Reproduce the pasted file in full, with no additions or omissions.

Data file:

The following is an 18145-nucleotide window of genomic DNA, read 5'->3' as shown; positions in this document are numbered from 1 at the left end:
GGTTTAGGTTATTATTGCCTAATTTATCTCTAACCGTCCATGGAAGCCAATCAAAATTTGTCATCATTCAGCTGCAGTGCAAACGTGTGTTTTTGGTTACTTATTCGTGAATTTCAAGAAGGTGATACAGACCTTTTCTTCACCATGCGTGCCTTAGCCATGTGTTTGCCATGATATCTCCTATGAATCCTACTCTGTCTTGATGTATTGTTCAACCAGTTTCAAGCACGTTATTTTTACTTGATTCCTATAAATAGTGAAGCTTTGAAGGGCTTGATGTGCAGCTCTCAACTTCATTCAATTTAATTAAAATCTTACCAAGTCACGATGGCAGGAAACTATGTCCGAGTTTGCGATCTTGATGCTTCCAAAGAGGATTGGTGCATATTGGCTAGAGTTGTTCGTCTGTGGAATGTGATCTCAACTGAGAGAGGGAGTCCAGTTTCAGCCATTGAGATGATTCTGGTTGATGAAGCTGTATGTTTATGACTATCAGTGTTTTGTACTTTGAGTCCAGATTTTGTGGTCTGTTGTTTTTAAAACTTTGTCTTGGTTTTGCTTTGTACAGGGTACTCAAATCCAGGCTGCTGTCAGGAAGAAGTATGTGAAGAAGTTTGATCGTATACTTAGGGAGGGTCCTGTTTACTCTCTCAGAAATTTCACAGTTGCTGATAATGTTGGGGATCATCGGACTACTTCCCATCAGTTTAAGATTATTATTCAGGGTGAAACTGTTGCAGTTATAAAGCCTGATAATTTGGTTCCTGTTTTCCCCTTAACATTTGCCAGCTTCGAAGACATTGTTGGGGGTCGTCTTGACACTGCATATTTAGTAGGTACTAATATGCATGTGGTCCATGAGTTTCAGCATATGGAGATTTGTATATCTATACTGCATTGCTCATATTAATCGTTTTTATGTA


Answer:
The following is an 18145-nucleotide window of genomic DNA, read 5'->3' as shown; positions in this document are numbered from 1 at the left end:
GGTTTAGGTTATTATTGCCTAATTTATCTCTAACCGTCCATGGAAGCCAATCAAAATTTGTCATCATTCAGCTGCAGTGCAAACGTGTGTTTTTGGTTACTTATTCGTGAATTTCAAGAAGGTGATACAGACCTTTTCTTCACCATGCGTGCCTTAGCCATGTGTTTGCCATGATATCTCCTATGAATCCTACTCTGTCTTGATGTATTGTTCAACCAGTTTCAAGCACGTTATTTTTACTTGATTCCTATAAATAGTGAAGCTTTGAAGGGCTTGATGTGCAGCTCTCAACTTCATTCAATTTAATTAAAATCTTACCAAGTCACGATGGCAGGAAACTATGTCCGAGTTTGCGATCTTGATGCTTCCAAAGAGGATTGGTGCATATTGGCTAGAGTTGTTCGTCTGTGGAATGTGATCTCAACTGAGAGAGGGAGTCCAGTTTCAGCCATTGAGATGATTCTGGTTGATGAAGCTGTATGTTTATGACTATCAGTGTTTTGTACTTTGAGTCCAGATTTTGTGGTCTGTTGTTTTTAAAACTTTGTCTTGGTTTTGCTTTGTACAGGGTACTCAAATCCAGGCTGCTGTCAGGAAGAAGTATGTGAAGAAGTTTGATCGTATACTTAGGGAGGGTCCTGTTTACTCTCTCAGAAATTTCACAGTTGCTGATAATGTTGGGGATCATCGGACTACTTCCCATCAGTTTAAGATTATTATTCAGGGTGAAACTGTTGCAGTTATAAAGCCTGATAATTTGGTTCCTGTTTTCCCCTTAACATTTGCCAGCTTCGAAGACATTGTTGGGGGTCGTCTTGACACTGCATATTTAGTAGGTACTAATATGCATGTGGTCCATGAGTTTCAGCATATGGAGATTTGTATATCTATACTGCATTGCTCATATTAATCGTTTTTATGTA